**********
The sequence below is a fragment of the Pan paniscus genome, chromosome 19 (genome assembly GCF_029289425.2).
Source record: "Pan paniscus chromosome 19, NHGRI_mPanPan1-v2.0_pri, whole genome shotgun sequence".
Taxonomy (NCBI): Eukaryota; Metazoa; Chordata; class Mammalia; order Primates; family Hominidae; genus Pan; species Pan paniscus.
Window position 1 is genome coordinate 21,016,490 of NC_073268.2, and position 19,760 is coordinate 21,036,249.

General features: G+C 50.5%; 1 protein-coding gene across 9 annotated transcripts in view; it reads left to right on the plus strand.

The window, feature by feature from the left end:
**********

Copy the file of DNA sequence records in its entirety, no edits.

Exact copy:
The sequence below is a fragment of the Pan paniscus genome, chromosome 19 (genome assembly GCF_029289425.2).
Source record: "Pan paniscus chromosome 19, NHGRI_mPanPan1-v2.0_pri, whole genome shotgun sequence".
Taxonomy (NCBI): Eukaryota; Metazoa; Chordata; class Mammalia; order Primates; family Hominidae; genus Pan; species Pan paniscus.
Window position 1 is genome coordinate 21,016,490 of NC_073268.2, and position 19,760 is coordinate 21,036,249.

General features: G+C 50.5%; 1 protein-coding gene across 9 annotated transcripts in view; it reads left to right on the plus strand.

The window, feature by feature from the left end: